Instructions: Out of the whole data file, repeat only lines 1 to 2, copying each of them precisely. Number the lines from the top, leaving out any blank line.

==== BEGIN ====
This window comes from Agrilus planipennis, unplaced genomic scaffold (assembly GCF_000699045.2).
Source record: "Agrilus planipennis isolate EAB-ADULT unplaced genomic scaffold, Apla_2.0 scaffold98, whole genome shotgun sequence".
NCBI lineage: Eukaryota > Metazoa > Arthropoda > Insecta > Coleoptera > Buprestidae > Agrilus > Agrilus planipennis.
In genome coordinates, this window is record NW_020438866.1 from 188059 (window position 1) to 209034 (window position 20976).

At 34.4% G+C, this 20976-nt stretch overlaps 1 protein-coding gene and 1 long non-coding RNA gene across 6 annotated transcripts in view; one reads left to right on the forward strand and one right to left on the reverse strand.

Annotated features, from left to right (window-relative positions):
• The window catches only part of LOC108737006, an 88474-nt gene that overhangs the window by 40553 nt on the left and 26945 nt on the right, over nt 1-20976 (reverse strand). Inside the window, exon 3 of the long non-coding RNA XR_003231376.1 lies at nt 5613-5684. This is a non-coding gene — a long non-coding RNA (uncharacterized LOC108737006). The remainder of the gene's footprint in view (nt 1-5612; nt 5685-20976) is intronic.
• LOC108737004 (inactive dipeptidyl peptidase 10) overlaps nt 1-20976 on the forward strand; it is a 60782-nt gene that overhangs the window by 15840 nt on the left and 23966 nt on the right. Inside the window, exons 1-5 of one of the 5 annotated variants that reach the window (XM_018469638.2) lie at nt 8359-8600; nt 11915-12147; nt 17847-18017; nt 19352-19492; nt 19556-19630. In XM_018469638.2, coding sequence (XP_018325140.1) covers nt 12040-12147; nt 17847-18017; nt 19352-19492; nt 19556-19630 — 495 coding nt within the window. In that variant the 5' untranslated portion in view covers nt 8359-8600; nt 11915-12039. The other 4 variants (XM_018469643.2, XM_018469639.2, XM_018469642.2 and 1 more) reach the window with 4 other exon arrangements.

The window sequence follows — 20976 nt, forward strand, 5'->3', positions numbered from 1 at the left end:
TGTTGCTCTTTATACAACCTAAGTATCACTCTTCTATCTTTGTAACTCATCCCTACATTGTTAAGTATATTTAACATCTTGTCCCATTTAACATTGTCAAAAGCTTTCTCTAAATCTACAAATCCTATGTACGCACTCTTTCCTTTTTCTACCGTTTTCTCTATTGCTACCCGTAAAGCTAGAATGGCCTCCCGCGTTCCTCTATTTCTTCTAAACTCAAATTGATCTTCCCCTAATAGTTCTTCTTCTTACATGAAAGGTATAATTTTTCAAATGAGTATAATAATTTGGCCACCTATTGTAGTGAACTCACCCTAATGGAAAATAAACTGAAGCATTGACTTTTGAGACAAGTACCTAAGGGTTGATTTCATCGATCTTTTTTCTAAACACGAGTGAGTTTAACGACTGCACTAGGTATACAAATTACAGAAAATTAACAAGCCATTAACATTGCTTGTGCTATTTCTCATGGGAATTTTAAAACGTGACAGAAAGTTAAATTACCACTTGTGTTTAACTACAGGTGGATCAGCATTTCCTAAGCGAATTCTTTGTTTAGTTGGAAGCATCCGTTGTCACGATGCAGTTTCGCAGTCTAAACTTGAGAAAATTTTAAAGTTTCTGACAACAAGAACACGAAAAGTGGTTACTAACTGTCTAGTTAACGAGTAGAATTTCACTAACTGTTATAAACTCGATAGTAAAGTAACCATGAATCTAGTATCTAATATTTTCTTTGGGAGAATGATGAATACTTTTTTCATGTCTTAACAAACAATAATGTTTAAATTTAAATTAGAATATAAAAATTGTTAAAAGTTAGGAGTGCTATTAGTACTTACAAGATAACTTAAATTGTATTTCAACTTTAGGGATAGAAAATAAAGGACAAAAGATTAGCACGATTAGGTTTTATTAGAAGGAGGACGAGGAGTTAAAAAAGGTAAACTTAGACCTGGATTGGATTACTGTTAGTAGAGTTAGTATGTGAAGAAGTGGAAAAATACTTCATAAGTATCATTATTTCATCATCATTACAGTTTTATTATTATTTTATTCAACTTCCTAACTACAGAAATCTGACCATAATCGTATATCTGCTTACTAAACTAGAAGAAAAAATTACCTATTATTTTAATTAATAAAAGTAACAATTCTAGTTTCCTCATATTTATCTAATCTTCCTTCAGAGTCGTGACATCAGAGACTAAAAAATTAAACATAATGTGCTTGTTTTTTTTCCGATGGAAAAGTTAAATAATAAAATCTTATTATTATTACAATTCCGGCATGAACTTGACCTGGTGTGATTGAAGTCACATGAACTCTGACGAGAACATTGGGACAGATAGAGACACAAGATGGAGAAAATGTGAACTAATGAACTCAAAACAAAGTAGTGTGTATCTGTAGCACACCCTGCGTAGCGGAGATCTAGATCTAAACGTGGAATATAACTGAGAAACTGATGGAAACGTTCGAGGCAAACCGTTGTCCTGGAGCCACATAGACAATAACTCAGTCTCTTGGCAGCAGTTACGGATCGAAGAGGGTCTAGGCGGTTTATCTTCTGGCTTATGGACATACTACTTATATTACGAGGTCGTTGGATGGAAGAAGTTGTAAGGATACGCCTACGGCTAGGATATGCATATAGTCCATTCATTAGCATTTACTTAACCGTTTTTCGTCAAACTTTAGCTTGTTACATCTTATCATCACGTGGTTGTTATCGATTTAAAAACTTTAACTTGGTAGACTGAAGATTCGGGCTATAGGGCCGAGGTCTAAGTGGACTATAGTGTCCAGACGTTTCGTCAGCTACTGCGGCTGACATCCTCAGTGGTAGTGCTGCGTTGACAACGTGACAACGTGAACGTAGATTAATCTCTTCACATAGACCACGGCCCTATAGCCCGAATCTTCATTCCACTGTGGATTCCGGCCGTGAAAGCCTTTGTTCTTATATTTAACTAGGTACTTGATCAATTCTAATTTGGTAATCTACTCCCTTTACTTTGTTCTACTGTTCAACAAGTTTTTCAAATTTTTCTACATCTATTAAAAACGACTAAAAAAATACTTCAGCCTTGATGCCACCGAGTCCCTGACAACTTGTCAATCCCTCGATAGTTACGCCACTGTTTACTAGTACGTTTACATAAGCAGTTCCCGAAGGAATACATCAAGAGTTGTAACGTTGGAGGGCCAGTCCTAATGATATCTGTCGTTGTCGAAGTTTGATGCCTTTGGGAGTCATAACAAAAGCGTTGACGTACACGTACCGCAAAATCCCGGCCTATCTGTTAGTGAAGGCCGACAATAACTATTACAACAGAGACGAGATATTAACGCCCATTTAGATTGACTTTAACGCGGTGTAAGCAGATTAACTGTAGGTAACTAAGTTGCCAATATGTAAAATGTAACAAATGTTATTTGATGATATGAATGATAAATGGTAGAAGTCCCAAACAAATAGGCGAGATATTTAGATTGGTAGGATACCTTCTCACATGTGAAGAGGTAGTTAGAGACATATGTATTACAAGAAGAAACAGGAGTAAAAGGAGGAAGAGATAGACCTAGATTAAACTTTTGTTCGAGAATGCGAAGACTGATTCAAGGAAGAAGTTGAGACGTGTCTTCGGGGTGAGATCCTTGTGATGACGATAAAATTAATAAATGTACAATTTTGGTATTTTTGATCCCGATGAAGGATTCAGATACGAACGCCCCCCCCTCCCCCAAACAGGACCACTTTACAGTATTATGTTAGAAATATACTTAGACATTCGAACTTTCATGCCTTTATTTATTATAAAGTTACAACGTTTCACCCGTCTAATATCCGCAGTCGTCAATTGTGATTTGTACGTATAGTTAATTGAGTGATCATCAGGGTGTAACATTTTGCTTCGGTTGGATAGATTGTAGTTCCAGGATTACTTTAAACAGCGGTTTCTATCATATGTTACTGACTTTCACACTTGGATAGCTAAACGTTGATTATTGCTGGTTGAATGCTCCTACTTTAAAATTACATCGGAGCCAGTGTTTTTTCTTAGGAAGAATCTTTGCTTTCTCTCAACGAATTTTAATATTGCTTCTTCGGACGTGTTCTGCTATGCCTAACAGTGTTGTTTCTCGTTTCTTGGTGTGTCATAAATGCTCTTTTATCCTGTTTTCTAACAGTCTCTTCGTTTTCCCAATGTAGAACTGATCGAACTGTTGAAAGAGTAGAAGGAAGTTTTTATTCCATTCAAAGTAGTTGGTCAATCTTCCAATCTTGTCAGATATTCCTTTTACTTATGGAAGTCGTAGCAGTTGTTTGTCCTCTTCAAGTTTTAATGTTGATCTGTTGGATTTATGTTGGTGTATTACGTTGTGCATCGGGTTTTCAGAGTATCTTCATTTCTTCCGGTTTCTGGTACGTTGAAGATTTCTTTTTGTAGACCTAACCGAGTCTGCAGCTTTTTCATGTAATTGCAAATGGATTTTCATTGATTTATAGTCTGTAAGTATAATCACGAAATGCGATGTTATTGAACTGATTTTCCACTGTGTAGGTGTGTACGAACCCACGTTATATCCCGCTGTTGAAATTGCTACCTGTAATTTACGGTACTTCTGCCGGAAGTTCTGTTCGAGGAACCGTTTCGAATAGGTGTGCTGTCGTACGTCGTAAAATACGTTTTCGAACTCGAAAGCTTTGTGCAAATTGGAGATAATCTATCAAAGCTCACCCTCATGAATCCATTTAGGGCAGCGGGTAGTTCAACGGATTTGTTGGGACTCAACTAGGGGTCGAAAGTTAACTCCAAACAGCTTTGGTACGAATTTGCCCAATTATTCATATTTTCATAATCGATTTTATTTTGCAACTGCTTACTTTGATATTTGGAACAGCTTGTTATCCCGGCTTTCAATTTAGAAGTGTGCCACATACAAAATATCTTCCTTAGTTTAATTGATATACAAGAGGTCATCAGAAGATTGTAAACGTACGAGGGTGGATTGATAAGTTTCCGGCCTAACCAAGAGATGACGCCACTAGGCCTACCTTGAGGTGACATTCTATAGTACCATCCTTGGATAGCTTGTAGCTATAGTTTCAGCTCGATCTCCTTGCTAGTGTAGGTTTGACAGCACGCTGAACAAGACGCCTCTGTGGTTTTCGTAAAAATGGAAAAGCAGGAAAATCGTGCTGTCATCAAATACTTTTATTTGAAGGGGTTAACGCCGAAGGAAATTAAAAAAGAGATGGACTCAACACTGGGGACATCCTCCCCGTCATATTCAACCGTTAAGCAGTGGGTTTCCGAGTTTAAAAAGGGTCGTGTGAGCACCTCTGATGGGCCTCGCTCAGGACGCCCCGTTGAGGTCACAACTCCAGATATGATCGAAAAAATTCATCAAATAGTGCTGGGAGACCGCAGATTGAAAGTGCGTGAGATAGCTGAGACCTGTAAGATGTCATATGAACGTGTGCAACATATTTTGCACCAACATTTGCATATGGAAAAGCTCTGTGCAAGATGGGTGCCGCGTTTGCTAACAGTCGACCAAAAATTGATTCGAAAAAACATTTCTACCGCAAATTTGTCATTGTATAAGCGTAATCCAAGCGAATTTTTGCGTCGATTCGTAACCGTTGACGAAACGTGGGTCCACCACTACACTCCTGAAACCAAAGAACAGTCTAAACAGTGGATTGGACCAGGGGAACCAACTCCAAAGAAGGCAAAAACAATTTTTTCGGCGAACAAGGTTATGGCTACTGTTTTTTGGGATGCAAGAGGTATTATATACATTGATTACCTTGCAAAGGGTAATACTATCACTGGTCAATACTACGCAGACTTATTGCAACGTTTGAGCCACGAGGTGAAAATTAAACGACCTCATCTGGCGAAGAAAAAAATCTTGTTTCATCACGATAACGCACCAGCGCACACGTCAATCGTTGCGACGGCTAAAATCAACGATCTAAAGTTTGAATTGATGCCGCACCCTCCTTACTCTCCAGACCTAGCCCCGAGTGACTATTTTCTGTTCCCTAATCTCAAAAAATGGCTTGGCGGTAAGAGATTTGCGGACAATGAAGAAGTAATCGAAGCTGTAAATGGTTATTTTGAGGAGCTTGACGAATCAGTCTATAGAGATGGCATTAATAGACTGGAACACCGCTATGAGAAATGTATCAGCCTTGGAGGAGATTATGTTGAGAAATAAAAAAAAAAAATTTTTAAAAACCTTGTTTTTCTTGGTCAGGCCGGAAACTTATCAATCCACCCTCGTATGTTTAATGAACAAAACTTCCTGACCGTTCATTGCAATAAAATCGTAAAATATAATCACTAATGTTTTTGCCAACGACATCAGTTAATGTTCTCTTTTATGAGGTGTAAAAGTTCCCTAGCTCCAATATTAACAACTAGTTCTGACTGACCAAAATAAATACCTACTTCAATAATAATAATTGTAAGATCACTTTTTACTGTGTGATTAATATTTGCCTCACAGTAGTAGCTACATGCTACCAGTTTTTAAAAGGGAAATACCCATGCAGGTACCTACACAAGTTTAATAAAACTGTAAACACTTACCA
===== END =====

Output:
This window comes from Agrilus planipennis, unplaced genomic scaffold (assembly GCF_000699045.2).
Source record: "Agrilus planipennis isolate EAB-ADULT unplaced genomic scaffold, Apla_2.0 scaffold98, whole genome shotgun sequence".